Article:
Clearly, population isn’t the only important variable here. Malthus and Ehrlich focused on it to the exclusion of all else and were blindsided by technological innovation and economic progress. Now it looks as if it will take technological innovation, political innovation, and maybe a different way of thinking about economic progress to keep the human-imposed stresses on the earth’s environment from becoming unbearable.

The possibility that our numbers could stop growing within a few decades admittedly does add a certain light-at-the-end-of-the-tunnel aspect to the difficult project of reducing the environmental damage we cause. That light could turn out to be the oncoming train of accelerating population decline — once set in motion, downward trends in fertility rates have proved awfully hard to reverse. But after two-plus centuries of worrying about the opposite, can we maybe wait a few years before freaking out about that?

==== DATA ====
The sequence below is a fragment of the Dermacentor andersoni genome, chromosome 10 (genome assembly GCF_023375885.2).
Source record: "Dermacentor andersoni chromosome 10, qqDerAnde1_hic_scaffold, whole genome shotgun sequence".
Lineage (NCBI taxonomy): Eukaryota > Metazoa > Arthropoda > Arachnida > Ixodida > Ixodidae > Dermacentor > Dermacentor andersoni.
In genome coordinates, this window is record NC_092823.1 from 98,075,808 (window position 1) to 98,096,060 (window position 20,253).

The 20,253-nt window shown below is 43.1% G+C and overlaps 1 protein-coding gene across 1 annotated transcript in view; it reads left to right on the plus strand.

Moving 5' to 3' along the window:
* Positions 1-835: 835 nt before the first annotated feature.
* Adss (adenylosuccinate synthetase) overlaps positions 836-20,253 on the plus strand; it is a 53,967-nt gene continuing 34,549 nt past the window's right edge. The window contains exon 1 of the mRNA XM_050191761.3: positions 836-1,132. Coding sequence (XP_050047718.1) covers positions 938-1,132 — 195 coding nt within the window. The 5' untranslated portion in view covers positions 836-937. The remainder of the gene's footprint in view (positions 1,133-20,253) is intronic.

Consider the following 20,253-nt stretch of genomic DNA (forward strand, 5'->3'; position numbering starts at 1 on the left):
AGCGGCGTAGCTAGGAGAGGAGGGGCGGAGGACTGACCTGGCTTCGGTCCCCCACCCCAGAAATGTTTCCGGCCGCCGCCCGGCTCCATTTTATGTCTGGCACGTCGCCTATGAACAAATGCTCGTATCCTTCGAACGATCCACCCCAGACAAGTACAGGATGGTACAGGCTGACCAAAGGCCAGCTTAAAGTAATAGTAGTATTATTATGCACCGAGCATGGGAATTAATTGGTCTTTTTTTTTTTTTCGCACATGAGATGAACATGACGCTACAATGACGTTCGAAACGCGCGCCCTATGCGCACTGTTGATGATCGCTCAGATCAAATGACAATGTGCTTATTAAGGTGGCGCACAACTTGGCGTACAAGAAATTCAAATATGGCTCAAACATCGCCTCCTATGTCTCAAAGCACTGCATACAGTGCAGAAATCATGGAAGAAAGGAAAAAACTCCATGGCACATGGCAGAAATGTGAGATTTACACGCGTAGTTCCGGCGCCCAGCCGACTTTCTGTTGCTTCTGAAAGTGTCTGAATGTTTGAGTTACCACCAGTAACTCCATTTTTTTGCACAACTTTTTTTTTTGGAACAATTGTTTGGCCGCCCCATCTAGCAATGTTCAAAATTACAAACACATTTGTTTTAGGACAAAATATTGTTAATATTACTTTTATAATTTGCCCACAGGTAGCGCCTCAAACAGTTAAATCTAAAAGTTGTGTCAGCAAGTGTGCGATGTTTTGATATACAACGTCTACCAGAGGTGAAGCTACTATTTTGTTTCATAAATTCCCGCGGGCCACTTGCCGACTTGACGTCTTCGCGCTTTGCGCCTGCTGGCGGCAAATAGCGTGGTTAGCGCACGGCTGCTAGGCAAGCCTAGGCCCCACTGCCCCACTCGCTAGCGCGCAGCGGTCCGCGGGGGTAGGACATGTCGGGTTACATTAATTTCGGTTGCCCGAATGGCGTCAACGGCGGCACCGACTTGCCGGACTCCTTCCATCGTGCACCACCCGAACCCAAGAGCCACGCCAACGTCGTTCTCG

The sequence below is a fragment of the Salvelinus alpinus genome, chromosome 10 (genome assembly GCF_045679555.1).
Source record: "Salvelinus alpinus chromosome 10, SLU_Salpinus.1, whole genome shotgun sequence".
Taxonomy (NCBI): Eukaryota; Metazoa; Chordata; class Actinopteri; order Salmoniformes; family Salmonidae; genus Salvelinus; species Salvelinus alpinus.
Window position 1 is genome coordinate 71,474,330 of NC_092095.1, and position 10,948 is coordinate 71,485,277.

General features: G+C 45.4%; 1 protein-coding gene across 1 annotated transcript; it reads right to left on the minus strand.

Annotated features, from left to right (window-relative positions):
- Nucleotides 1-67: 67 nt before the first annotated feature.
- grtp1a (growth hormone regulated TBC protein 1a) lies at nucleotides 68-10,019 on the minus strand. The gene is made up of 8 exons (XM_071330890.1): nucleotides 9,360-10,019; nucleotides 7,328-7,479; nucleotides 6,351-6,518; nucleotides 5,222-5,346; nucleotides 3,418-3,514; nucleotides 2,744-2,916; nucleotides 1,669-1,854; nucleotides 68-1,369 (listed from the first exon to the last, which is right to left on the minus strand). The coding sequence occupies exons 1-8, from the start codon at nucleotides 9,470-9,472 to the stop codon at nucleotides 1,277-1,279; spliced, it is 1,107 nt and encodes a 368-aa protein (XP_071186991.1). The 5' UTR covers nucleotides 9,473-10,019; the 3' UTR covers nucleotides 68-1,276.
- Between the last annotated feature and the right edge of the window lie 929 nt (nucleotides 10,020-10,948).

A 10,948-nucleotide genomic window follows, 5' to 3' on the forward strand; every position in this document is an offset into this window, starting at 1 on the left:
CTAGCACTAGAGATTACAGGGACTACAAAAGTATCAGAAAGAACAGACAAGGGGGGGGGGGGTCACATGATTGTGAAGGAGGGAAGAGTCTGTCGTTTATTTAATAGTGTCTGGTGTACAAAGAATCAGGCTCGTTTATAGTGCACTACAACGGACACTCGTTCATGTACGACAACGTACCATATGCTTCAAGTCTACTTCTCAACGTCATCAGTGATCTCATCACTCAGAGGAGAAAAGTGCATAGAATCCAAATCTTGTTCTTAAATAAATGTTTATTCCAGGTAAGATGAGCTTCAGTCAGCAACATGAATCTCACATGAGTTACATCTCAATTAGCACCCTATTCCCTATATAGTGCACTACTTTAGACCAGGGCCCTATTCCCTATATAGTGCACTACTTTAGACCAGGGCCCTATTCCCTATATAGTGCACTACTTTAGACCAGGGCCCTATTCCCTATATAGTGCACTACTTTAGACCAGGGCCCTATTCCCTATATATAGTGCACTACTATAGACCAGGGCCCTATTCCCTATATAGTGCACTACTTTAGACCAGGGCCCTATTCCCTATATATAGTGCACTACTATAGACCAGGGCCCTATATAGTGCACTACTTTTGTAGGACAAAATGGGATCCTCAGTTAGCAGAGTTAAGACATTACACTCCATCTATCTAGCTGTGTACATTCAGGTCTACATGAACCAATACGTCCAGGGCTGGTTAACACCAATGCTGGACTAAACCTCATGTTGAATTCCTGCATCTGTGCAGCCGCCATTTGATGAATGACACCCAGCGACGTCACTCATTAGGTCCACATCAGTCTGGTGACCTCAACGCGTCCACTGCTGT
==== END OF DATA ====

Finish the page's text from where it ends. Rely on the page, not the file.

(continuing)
Actually, what the Intergovernmental Science-Policy Platform on Biodiversity and Ecosystem Services issued was the 39-page "summary for policymakers" of a 1,500-page (!) report that will be published in full later this year.

This column does not necessarily reflect the opinion of the editorial board or Bloomberg LP and its owners.

Justin Fox is a Bloomberg Opinion columnist covering business. He was the editorial director of Harvard Business Review and wrote for Time, Fortune and American Banker. He is the author of “The Myth of the Rational Market.”